- 15 Apr 19
Today is the 18th anniversary of the Ramones frontman and punk-rock icon's death. To mark the occasion, we're revisiting Peter Murphy's reflections on Joey Ramone's legacy, originally published in Hot Press in 2001.
Joey Ramone passed away on Sunday April 15th after a seven-year battle with lymphatic cancer. He was buried at Hillside Cemetery in Lyndhurst, New Jersey, and the funeral service was attended by friends and compatriots such as Debbie Harry and Chris Stein from Blondie, Joan Jett, and former Ramones drummer and producer Tommy Erdelyi.
Speaking at a service at Schwartz Bros Memorial Chapels in the singer’s hometown of Forest Hills, Queens, his brother Mickey Leigh said that, although he could talk all day about his sibling, Joey "could have said it all in two minutes and ten seconds".
Joey Ramone was born Jeff Hyman on May 19, 1951 and grew up listening to Del Shannon, Phil Spector, The Shangri-Las, The Beach Boys and British invasion groups such as the Who, The Beatles and The Kinks. At the age of 13, inspired by Keith Moon, he took up the drums, but soon moved to singing and writing songs in a glitter band called Sniper.
The Ramones came together in the post-glam doldrums of 1974, intent on reviving the raw energy of primal rock ‘n’ roll. The first of all the CBGBs bands to score a record deal, early shows saw them clocking up full sets in under 15 minutes. Unbelievers might have complained that The Ramones reduced rock ‘n’ roll to the level of a cartoon, but the fact is, they elevated it to the level of a cartoon. Like their Detroit and New York peers, the band were living proof of the dictum that the best pop is often a dumb noise made by smart people.
Their first three albums Ramones, Leave Home and Rocket To Russia fused the hoodlum energy of the seminal ’60s garage rock acts with the pop sensibilities of girl groups like The Crystals, all topped off with lyrics so funny they were deadly serious. These songs managed to say more in three syllables than the prog rock behemoths or Californian cocaine clowns could manage in a triple album: ‘Teenage Lobotomy’, ‘Blitzkrieg Bop’, ‘Sheena Is A Punk Rocker' . . . The Ramones created a canon of standards for the freaks and the pinheads, and their legendary set at the Roundhouse in London in the summer of 1976 was a social event, attended by The Clash, The Damned, and just about anyone who mattered in the nascent British punk scene.
Fifteen years later, the band would be feted once again, not just by second wave punkers such as Nirvana, Green Day, The Offspring and Rancid, but hard rockers like Guns ‘N’ Roses and Motorhead. Long time fan Stephen King even commissioned ‘Pet Sematary’ for the film adaptation of his novel of the same name.
Then there was the look. Just as much as Richard Hell’s ripped t-shirts, Debbie’s Harry’s peroxide poise or Johnny Thunders’ torn foppery, The Ramones defined CBGB chic. Converse runners, ripped jeans, t-shirts and leather jackets – like the music, it just didn’t get any more streamlined, stripped down and tooled up.
Behind the gonzo imagery though, the group’s music telegraphed a struggle between the wish for oblivion (‘Now I Wanna Sniff Some Glue’, ‘I Wanna Be Sedated’) and a stubborn lust for life (‘I Just Want To Have Something To Do’, ‘I’m Not Afraid Of Life’, ‘Too Tough To Die’, ‘I Wanna Live’). Like The Stooges and The New York Dolls, they provided a kind of high volume counselling service for teenage (and menopausal, and senior citizen) fuck-ups. Any act who could sum up the futility of junkiedom in two tragi-comic lines like "I’m livin’ on a Chinese rock/All my best stuff is in hock" is up there with Joyce and Shakespeare, no question.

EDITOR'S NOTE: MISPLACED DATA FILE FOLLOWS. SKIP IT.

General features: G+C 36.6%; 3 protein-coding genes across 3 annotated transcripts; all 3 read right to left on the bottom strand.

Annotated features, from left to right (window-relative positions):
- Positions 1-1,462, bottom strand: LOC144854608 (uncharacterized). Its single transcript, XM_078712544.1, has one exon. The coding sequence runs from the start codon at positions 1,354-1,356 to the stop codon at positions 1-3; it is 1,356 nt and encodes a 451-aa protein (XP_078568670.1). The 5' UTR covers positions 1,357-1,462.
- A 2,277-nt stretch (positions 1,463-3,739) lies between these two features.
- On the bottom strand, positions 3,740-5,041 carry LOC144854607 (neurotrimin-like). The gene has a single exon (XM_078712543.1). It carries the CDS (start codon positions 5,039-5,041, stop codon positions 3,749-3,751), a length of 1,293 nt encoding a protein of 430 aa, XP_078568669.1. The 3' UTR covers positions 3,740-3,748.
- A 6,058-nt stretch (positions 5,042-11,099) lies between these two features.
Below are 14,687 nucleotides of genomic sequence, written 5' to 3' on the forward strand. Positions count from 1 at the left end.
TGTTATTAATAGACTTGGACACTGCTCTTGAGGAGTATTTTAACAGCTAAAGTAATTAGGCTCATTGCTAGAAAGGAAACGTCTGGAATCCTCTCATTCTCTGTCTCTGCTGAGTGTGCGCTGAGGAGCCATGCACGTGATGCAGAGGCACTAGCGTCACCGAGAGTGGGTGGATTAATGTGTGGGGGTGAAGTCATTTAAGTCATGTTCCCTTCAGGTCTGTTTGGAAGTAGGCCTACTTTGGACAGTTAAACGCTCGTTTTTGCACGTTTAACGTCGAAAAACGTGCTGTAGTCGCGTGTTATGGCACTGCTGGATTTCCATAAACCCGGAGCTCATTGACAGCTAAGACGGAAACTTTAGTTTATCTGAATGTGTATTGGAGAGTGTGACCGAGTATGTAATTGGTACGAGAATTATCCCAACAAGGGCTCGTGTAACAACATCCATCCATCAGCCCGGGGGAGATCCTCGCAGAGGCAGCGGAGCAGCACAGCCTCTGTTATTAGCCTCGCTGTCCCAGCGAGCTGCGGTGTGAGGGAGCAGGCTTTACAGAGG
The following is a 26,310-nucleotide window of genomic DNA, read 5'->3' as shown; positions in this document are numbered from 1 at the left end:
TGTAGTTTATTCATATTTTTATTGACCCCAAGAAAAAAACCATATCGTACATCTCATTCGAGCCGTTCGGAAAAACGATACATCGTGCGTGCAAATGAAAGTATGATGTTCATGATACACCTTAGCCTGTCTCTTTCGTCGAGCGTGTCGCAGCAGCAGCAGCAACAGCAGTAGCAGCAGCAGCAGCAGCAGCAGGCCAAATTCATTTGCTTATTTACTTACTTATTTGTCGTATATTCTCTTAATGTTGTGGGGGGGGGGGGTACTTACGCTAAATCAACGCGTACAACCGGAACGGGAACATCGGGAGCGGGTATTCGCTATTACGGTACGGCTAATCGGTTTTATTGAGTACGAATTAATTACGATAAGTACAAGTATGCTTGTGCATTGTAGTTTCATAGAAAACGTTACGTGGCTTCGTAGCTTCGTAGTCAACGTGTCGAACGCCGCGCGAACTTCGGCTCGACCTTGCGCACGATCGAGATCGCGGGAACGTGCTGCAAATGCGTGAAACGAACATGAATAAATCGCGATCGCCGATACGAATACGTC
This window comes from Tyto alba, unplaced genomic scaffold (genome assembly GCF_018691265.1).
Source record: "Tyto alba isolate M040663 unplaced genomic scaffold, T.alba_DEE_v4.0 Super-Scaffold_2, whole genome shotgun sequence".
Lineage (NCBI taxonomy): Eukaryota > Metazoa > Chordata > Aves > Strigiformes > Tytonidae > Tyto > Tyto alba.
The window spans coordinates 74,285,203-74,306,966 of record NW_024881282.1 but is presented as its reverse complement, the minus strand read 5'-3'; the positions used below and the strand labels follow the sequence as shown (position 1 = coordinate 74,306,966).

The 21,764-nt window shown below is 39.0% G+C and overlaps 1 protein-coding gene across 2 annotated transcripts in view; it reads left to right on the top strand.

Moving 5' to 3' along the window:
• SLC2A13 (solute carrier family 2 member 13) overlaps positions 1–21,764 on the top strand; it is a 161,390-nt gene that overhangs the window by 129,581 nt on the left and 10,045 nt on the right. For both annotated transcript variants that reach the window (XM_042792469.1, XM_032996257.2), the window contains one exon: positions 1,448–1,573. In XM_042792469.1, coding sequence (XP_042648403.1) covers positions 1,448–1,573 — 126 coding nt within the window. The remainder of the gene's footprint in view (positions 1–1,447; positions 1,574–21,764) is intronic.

When The Ramones split in 1996 they were pretty much a spent force, having gone 90 mph down a dead end street for a good 20 years. But let no revisionary write off their later period – even in decline, you could count on the band to come out with a killer song every year or so: ‘Something To Believe In’, ‘My Brain Is Hanging Upside Down (Bonzo Goes To Bitburg)’, or their tailor-cut version of Tom Waits’ ‘I Don’t Wanna Grow Up’ (possibly the only song beginning with "I don’t wanna . . ." not written by the band).
Then there are the legends too humorous to mention: drummer Richie writing ‘Somebody Put Something In My Drink’ after being straightjacketed as a result of an acid spiking, Phil Spector making Johnny play the opening chord of ‘Rock ‘N’ Roll High School’ for ten hours . . .
The Ramones had no shortage of friends and fans in Irish quarters. Dave Fanning plugged the band relentlessly in the early days of his rock show and often cited the first three albums among his desert island discs. They were a huge influence on The Golden Horde (who employed producers Craig Leon and Daniel Rey), Something Happens (ditto with Ed Stasium and Tommy Erdelyi), and Ash (check out ‘Kung Fu’ or ‘Pacific Palisades’). And for a fledgling U2 struggling to master their instruments, they provided a vital example of how to make your own shortcomings work in your favour.
According to MTV’s Kurt Loder, Bono rang Joey on Good Friday last and the two spoke briefly. When Mickey Leigh was called to the hospital two days later, he took with him a copy of U2’s All That You Can’t Leave Behind and played ‘In A Little While’ for his brother. By the end of the song, "he was gone". That night, at their Portland Oregon show, U2 performed a version of The Ramones’ ‘I Remember You’ and Bono sang ‘Amazing Grace’ in memory of the singer.
May he rest in peace.